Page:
Colleen Stanley tells readers at BizWomen.com that now is a good time to "Take the double-dog dare for improvement. Stanley says to take action, ask tougher questions of your prospects, set a goal that scares you, call on a prospect that intimidates you, and dump those prospects that are wasting space in your pipeline. Give them one last shot she says and then move on.
"Get honest with yourself and with prospects by asking a "cleaning" question: ‘George, we have been conversing for six months and have not made any progress towards a solution,' Stanley explains. ‘Is it fair to assume this problem is not a priority to fix at this time?' Say good-bye to indecision and hello to opportunity."
read article from the Denver Business Journal .
Selling and psychology go hand in hand; understanding what makes people buy is key to increasing your sales. Robert V. Levine, a psychologist from California State University, spent time as a car salesman to get an inside look at how salespeople "hook" their prey and then wrote a book called The Power of Persuasion.
Willow Lawson shares with readers at Psychology Today Levine's observations of how salespeople led buyers into the sale by connecting with their prospects by using "common ties" or by asking choice questions.
Using phrases that assume the buyer will purchase the vehicle also seemed to work. After the test drive, the article said, the salesperson would put the pressure on.
"Would you like to have the stereo installed today, or come back Thursday?" they would ask. "Put the car in the sold line, Mike," he might call out. At this point, few customers object."
read story from Psychology Today .
November 16, 2005
Learning how to become one of the top 20% sales performers is possible if you know how to play by the rules.
Alan Rigg, author of How to Beat the 80/20 Rule in Selling: Why Most Salespeople Don't Perform and What to Do About It, shares with readers at About.com the ins and outs of dealing with the 80/20 rules and the secrets to discovering whether or not you should stick with sales and what it is that you can do to propel yourself up into the top 20% if you do.
Rigg developed assessment tests you can take for yourself to see how you fit into the wonderful world of sales.
read story from About .
Warming up to cold calls could just be a matter of understanding and little bit of practice. Remember to put a smile in your voice, to be original, and don't forget to create a 30-second pitch that rolls off your tongue without hesitation.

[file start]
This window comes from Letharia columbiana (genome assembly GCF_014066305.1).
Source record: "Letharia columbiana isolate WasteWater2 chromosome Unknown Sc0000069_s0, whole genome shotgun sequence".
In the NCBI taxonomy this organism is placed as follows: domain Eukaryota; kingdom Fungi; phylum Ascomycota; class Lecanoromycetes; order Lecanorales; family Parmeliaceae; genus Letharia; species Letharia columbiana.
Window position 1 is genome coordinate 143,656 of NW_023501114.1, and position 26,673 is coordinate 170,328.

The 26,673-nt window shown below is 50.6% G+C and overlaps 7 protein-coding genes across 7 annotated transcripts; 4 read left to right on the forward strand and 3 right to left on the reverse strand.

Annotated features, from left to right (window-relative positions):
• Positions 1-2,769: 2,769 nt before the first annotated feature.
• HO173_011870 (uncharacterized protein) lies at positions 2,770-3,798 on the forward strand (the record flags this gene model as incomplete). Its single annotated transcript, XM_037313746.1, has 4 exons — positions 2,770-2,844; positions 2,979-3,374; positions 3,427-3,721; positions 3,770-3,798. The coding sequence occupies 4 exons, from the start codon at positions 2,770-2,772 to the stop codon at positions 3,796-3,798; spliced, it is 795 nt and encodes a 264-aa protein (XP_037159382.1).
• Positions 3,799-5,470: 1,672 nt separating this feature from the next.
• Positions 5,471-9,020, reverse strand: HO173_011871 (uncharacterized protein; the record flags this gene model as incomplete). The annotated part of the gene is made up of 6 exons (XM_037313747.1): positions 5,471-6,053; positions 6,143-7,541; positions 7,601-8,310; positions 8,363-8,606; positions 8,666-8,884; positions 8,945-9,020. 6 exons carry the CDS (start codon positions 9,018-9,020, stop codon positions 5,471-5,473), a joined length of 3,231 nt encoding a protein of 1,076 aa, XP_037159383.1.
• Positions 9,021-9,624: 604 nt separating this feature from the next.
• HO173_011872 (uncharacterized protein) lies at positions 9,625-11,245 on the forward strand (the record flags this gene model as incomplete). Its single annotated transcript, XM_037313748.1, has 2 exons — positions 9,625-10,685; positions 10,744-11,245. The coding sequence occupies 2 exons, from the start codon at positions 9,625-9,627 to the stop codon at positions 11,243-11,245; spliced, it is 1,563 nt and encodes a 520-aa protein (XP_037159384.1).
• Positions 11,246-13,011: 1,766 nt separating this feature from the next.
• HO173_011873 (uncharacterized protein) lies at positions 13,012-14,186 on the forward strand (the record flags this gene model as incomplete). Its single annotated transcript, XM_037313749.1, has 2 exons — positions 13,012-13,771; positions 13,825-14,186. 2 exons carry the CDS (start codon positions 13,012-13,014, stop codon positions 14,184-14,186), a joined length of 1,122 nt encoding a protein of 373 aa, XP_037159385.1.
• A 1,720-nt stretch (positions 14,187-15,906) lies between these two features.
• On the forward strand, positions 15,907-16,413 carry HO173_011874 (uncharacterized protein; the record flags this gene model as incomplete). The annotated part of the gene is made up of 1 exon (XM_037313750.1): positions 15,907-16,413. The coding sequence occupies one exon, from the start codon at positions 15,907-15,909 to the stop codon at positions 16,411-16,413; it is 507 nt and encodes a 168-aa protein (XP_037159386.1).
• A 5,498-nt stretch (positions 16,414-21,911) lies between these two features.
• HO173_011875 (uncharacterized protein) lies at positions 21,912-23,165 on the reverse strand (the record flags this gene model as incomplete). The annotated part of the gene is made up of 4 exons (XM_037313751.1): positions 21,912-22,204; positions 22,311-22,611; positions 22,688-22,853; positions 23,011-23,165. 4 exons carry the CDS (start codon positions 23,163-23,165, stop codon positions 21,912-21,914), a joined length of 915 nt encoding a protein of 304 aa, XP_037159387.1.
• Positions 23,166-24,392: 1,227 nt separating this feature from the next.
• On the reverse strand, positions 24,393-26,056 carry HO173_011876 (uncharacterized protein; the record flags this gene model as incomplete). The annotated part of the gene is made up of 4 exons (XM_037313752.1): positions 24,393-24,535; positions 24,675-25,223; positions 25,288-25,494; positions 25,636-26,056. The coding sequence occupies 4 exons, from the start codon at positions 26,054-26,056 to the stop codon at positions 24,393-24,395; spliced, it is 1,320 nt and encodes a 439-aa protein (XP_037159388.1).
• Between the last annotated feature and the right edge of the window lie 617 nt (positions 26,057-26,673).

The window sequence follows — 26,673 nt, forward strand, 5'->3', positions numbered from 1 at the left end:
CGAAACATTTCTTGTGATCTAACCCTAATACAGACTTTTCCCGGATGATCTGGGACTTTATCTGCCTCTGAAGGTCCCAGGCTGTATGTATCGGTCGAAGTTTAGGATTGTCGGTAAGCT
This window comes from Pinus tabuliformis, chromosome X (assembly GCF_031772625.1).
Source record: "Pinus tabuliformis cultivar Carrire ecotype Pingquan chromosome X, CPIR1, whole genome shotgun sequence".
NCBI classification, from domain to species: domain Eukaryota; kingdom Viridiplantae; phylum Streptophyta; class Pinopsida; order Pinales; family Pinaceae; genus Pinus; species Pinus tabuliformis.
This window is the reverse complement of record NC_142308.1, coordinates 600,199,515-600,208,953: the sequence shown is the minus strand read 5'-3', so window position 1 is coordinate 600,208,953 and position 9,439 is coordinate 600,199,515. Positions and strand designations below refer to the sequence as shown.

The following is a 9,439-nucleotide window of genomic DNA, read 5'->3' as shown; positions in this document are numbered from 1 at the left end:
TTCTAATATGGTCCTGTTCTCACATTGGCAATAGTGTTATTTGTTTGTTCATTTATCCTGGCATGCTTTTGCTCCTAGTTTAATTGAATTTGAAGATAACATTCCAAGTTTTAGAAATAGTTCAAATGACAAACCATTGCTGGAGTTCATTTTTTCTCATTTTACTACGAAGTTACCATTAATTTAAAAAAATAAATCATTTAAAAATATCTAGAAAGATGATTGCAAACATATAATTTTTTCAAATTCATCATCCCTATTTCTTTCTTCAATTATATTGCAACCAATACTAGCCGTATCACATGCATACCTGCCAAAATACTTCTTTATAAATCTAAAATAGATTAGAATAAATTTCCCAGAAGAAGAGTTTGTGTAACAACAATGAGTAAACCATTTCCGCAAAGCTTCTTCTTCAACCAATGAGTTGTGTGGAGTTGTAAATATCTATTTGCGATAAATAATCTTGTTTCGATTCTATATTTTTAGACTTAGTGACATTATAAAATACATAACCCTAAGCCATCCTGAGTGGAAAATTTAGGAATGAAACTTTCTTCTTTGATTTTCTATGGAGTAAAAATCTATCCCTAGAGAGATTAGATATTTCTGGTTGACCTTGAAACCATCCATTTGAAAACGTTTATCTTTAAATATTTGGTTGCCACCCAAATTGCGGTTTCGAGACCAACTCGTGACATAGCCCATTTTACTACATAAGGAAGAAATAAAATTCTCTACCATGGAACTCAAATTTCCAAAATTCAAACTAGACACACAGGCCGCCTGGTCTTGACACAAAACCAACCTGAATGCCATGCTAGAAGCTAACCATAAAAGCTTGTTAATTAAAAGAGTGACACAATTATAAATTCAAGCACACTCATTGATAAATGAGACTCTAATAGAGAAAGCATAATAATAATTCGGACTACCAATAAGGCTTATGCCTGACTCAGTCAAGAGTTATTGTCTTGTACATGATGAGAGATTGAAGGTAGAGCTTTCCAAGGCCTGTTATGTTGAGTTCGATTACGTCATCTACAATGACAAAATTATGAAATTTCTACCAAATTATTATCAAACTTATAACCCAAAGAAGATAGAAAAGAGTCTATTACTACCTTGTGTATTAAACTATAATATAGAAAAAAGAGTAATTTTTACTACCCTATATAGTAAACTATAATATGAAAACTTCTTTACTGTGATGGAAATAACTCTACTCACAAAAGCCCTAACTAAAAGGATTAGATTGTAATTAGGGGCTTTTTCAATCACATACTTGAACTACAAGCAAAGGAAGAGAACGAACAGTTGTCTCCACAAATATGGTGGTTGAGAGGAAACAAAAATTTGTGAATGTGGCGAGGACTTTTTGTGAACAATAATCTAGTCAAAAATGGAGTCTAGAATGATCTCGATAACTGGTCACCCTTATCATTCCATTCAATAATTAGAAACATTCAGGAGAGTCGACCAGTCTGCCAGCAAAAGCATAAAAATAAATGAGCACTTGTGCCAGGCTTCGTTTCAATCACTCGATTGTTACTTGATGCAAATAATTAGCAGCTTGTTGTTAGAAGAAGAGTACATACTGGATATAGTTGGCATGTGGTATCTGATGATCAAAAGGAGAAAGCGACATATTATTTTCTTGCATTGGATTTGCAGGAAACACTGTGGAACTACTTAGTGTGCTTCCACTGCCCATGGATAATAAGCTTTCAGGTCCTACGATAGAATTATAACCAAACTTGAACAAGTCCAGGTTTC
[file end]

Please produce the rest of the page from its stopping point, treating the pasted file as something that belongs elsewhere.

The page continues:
Paul Kaihla of Business 2.0 interviews some top execs to find out their secrets to cold-calling success which include calling at unconventional times such as before 9 a.m. and after 5 p.m. to avoid the phone screeners and reach your target prospect effectively and developing creative conversation to attract and engage the "gatekeepers," and finding something in common with whom you are calling.
Kaihla also discusses the advantage of trying out the prospect's products or visiting one of their stores before giving them a call to obtain "inside information."
read article from Business 2.0 .
November 14, 2005
People buy from people they like and trust, sales experts say. It makes sense then to understand how to relate to people in just the way to get your clients to like and trust you.
Business communication coach Deborah Micek explores this topic for readers at the Business Owner's Blog. Micek explains that both verbal and more importantly non-verbal cues are an important element of developing relationships with your prospects.
"Using the right words is critical to whether the doorway to communication gets opened, or closed," Micek writes. "But it doesn't stop there. Studies have been conducted that reveal how ‘words' constitute a mere 7% of the communication process."
read article from Business Owner's Blog .
Getting more done with the least amount of effort, or multi-tasking can help increase productivity and your sales. This is also called using maximum synergy. It's the act of taking a basic step and getting more than just one result from it -- maximizing efforts.
Dave Hershman, mortgage industry author, speaker, and trainer explains the use of this process in his book More Income With Less Stress: Maximum Synergy Marketing, Sales and Leadership.
An interesting example given in my review on MortgageDaily.com is the act of purchasing a gift for your clients. Why not get the gift from someone who can reciprocate the business? For example, instead of using the local florist or winery for your gift purchases (how often do they give you business?) use someone within your field of sales who can send you referrals.
This would also differentiate you from your competition. A good suggestion Hershman offers is a home appliance warranty.
How many people tell others about the bouquet they received at their loan closing? But an unusual gift would help with your promotion as well as increase the value of your product/services.
read Paula's article at MortgageDaily.com .